Teaching Palahniuk in the Age of Trump
Since Fight Club earned Chuck Palahniuk notoriety, critical praise and derision and a committed cult following on the heels of the 1996 novel publication and 1999's David Fincher film adaptation starring Brad Pitt, Edward Norton, Helena Bonham-Carter and Jared Leto, the author and his work have struggled to find critical legitimacy. His reputation, especially at public readings, has been built upon accentuating all the ways grotesque horror can become comically absurd. As he continues to experiment with new forms that transgress not only literary traditions but expectations for his own work, Palahniuk seems to be acutely aware of both his artistic growth and the conflict over his legacy, suggesting that he should be taken more seriously as a 20th and 21st century American literary figure.
In NeMLA 49, the question that was raised was whether Palahniuk's work was even worth studying. Following on from that discussion, and in light of the publication of his newest novel Adjustment Day, the question is: is Palahniuk worth teaching? What relevance does his work have to our times, if any? What can students learn about writing, literature, or society by reading and analyzing Palahniuk's texts? How does the author engage with the political, the social, and/or the cultural, and does it even matter?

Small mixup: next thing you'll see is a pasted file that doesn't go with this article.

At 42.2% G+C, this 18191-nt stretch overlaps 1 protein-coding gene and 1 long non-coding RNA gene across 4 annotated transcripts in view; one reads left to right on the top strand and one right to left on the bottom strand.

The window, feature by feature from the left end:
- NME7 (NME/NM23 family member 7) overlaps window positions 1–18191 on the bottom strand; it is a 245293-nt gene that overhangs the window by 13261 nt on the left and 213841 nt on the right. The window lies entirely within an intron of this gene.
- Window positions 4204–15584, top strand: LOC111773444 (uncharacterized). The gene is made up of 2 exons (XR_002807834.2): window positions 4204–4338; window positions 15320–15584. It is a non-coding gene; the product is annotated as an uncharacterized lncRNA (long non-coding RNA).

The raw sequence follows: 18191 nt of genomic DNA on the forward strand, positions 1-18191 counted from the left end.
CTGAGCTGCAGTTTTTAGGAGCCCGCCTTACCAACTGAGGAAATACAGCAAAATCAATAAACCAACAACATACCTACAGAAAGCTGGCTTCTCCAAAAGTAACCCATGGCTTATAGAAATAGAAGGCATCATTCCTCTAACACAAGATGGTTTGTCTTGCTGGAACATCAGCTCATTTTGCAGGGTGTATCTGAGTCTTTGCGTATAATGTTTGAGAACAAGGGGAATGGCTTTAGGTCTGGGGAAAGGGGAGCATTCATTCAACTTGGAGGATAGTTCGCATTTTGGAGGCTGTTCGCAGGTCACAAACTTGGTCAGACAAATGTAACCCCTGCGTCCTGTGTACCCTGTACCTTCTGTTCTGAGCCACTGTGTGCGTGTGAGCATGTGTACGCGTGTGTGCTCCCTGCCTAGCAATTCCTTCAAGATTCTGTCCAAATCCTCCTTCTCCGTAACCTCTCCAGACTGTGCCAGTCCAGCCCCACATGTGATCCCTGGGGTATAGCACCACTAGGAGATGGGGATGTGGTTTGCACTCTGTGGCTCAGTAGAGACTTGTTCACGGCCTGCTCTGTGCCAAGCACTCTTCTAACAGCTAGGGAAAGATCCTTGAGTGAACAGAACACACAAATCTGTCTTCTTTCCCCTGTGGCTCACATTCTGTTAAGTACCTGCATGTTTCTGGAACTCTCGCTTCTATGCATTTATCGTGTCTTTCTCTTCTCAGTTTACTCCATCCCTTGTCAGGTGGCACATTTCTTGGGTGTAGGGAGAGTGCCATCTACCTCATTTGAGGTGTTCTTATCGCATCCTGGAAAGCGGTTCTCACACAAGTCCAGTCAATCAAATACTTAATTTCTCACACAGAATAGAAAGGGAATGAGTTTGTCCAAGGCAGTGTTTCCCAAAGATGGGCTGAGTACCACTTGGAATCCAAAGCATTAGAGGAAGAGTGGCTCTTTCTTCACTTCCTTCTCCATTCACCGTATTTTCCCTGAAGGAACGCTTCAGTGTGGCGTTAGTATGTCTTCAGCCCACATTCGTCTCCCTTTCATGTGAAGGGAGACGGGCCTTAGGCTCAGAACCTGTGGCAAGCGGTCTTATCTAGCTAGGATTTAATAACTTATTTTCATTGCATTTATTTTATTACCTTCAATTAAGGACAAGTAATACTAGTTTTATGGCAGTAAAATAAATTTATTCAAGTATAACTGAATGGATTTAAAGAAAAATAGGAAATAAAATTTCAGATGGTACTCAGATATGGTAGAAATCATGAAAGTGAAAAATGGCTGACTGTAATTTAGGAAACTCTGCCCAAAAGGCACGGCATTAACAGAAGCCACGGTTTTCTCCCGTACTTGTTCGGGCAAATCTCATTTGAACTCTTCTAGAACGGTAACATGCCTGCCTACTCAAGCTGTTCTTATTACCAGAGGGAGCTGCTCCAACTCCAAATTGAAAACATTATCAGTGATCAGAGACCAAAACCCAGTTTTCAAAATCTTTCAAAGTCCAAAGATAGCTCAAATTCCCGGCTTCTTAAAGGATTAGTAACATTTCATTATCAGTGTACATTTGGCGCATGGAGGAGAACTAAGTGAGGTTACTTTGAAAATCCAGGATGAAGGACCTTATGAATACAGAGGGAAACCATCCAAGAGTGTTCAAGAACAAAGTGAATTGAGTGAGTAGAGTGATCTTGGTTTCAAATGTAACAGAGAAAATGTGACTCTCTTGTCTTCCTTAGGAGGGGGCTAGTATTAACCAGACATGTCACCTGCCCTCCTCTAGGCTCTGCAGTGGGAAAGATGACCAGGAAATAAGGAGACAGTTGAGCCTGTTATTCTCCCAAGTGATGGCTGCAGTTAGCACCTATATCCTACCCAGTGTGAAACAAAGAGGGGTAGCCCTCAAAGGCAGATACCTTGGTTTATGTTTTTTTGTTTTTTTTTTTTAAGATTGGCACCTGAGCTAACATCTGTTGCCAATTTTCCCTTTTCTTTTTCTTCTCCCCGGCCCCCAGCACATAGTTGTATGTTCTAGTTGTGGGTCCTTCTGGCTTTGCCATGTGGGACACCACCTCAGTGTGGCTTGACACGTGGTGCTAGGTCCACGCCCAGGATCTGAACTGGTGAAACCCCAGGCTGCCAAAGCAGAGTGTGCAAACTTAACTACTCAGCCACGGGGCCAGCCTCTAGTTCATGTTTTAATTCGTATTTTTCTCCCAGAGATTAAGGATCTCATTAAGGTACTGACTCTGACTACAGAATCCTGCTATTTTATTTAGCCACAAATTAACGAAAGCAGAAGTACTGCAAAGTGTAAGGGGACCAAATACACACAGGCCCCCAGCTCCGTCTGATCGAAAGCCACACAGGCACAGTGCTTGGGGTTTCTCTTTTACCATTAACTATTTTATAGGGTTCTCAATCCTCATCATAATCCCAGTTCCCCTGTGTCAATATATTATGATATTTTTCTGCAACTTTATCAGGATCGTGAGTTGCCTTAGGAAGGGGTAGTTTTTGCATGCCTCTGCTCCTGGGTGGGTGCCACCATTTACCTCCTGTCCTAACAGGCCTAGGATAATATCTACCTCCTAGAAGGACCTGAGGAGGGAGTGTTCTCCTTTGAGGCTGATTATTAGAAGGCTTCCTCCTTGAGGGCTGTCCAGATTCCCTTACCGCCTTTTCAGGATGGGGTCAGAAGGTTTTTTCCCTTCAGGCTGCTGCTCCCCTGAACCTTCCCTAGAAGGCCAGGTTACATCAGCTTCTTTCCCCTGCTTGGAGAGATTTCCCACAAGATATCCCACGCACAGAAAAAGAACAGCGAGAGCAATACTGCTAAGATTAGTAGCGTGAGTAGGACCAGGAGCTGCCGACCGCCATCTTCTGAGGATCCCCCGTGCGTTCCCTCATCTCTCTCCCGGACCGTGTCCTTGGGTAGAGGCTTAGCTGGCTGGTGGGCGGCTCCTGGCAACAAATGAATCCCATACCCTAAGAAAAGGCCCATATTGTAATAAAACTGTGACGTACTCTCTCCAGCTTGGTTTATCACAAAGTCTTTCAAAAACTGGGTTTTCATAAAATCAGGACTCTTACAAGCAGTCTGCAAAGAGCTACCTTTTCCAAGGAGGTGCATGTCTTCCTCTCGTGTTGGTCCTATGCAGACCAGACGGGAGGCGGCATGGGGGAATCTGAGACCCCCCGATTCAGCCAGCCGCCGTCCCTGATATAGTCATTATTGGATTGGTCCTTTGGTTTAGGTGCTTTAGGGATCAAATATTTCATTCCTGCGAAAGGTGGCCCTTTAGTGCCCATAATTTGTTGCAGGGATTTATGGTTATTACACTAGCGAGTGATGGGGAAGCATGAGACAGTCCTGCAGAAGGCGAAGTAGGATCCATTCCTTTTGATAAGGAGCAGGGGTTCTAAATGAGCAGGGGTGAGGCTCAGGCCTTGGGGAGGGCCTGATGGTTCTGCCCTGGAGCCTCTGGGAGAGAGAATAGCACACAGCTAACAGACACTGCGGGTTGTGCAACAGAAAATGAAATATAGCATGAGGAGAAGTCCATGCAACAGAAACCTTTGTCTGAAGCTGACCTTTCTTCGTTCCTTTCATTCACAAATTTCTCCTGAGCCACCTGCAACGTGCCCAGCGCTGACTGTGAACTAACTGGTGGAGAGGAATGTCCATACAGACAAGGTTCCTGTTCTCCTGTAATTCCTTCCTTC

This panel welcomes submissions that seek to answer these questions. In particular, we are interested in submissions by those with personal experience in teaching Palahniuk's work. Interested speakers should submit a 250-300 word abstract and short bio through the NeMLA portal.